A SHEEP FARMER from Kinawley, who claimed to have lost up 1,000 of his flock, has been fined £3,000 after he was caught with hundreds of illegally imported sheep from the South.
Mark Thornton, 26, from Derrylin Road, Tonywall, pleaded guilty to two counts of bringing an animal into the North without a health certificate and one count of removing tags from the animals.
However, Thornton claimed that his lorry broke down as he was transferring the sheep to Dongeal and was keeping them in his field for a few days.
He alleged that he became known as a thief in the area after a press statement was released stating that the sheep had been stolen.
A prosecutor explained that on October 1, last year, the Department of Agriculture and Rural Development (DARD) sent an enforcement team to carry out sheep identification on his farm as the PSNI suggested he may have been involved with the illegal movement of the animals.
The team checked a flock of sheep which were registered to the defendant. However, they spotted 170 sheep that had been illegally imported which were grazing on his land and mixing freely with his own flock.
They also found another batch of illegal sheep from the South in a different field.
The court heard that health certification is required for importing and exporting animals to show they are healthy which guarantees their freedom from disease and the risk of catching a disease.
The following day, on October 2, the enforcement team resumed their inspections and found more illegal sheep while ear tags had been removed from two sheep.
On October 8, an illegal sheep movement was served on Thornton. When the team returned to verify the exact number of illegally moved sheep they could not find any as they had either been re-tagged or moved.
On October 21, the defendant said he became aware that 420 of his sheep were missing from his farm in Kinawley while two days later he went to his farm in Liscoole, Enniskillen where 339 sheep were missing. He also reported that 227 sheep were missing from his farm land in the Five Points area and subsequently made an insurance claim for loss of sheep.
Then on November 11, the control enforcement team completed an inspection of his flock to determine the origin status and the exact number of his flock.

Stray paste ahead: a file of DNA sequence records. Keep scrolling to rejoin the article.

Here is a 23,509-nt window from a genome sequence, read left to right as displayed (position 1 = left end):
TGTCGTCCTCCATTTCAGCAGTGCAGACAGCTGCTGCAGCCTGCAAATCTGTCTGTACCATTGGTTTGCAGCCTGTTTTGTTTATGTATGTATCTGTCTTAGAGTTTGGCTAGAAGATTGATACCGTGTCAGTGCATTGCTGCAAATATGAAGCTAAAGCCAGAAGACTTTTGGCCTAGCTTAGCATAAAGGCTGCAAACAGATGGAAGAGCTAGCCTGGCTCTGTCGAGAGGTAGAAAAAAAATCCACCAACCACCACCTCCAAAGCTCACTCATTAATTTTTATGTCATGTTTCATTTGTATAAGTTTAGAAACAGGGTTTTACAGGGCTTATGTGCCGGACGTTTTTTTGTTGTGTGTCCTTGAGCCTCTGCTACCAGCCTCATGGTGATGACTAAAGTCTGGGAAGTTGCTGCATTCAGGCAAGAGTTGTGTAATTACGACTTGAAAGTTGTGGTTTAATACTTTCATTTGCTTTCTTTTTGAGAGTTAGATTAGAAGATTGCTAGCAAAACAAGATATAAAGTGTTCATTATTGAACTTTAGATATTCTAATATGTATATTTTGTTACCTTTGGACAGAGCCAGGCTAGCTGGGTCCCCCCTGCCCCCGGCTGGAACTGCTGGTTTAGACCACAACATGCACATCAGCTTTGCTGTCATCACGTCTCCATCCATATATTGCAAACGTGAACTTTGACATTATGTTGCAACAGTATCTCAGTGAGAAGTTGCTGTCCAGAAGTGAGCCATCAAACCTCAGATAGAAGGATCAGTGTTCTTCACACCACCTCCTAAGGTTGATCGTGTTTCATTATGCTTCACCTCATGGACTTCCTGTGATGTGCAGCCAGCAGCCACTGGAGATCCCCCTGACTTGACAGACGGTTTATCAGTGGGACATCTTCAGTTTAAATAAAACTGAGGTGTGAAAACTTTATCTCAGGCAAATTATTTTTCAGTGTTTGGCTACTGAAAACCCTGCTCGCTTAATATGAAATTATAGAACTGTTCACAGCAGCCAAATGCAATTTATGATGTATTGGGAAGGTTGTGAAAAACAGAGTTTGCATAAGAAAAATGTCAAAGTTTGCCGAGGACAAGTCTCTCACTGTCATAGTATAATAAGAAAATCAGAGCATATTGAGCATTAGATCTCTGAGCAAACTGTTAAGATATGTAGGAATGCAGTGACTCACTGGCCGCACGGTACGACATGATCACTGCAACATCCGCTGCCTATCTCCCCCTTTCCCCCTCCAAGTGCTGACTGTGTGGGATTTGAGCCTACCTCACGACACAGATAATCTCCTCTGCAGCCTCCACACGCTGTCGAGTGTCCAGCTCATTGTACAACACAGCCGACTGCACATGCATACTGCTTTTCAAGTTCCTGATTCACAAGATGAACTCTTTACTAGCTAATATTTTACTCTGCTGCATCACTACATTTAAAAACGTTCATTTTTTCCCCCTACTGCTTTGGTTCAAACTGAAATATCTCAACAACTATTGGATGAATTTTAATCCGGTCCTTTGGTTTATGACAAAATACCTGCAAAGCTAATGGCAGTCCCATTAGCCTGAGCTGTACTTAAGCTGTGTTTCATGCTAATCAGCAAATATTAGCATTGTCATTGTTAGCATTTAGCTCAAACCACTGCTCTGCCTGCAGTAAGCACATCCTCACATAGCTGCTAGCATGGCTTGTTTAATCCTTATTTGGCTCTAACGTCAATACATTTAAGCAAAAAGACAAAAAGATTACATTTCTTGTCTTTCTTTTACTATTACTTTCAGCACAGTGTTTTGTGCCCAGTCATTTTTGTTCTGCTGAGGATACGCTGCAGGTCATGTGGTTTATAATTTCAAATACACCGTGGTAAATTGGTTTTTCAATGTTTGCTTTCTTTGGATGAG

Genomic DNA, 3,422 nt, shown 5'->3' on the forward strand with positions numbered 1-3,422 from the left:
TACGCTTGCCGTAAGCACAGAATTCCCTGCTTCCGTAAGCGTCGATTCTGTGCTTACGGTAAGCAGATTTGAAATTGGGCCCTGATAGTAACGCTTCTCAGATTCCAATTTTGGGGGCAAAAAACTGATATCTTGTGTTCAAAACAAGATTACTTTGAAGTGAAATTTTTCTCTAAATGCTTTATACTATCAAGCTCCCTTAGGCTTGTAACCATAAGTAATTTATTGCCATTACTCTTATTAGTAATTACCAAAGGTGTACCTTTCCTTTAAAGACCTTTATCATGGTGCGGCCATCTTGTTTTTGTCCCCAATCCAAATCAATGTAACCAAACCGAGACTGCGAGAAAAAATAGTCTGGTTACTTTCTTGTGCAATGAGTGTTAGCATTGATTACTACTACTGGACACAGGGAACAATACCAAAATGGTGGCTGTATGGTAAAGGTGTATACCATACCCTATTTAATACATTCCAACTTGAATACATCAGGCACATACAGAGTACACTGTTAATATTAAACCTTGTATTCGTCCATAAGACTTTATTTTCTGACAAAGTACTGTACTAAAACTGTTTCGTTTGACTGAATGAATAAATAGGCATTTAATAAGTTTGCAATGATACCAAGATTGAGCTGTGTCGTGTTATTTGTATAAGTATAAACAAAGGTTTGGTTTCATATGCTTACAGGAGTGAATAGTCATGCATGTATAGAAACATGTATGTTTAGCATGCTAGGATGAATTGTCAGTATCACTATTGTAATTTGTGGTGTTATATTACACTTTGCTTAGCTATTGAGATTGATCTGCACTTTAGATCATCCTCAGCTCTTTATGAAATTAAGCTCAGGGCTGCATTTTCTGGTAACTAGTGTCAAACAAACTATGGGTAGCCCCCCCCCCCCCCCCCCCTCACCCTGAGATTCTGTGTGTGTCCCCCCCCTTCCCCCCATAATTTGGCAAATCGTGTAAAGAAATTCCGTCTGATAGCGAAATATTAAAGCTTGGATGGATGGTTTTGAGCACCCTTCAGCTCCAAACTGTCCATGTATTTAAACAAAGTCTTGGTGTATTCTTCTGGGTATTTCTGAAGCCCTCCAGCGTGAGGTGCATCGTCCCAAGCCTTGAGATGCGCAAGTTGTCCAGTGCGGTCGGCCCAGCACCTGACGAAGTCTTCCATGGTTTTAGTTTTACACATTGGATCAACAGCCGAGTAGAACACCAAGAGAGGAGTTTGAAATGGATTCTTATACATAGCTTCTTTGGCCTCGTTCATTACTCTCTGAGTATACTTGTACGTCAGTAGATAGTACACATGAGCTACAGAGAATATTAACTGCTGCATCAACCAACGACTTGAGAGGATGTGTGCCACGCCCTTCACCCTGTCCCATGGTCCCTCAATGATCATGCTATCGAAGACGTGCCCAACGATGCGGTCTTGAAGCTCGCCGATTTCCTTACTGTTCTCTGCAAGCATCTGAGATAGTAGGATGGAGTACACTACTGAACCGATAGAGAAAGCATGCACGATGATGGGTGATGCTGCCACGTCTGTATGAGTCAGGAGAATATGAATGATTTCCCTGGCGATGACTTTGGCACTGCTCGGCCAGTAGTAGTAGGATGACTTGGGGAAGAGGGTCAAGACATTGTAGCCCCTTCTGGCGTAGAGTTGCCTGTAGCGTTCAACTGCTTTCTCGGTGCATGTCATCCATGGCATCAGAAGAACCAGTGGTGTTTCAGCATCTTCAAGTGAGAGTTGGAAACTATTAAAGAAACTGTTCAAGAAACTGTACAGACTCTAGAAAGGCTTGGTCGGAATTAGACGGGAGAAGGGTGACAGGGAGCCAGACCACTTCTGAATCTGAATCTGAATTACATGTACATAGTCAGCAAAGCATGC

Thornton and his solicitor went to an interview with agriculture officers where they asked several questions but he made no admissions to the alleged offences.
The accused told officers that he recovered all his missing sheep and was no longer pursuing the insurance claim.
District Judge Nigel Broderick remarked how the defendant had found almost 1,000 missing sheep.
The court also heard that Thornton has a 51 per cent share of stock in a farm which holds between 300 to 500 sheep.
Defence solicitor John Fahy explained to the court that the sheep were off-loaded on his land for welfare reasons.
“The sheep came from Dingle in Co Kerry and other locations in that county and were travelling towards Donegal.
“You can transit these animals through Fermanagh to do this. The lorry broke down and it was towed to the location where he had land.
“He was annoyed that a press release was issued saying that the sheep had been stolen and he became known as a villain and a thief. The defendant was transporting the sheep and he did not contact the department to inform the authorities and this is where he falls.
“He is a very industrious young man and has a flock of up to 1,000. He is determined to put this behind him and he accepts the offences.”
Judge Broderick said he was sceptical of the story and that he would not be sent to jail because the offences do not carry a custodial sentence.
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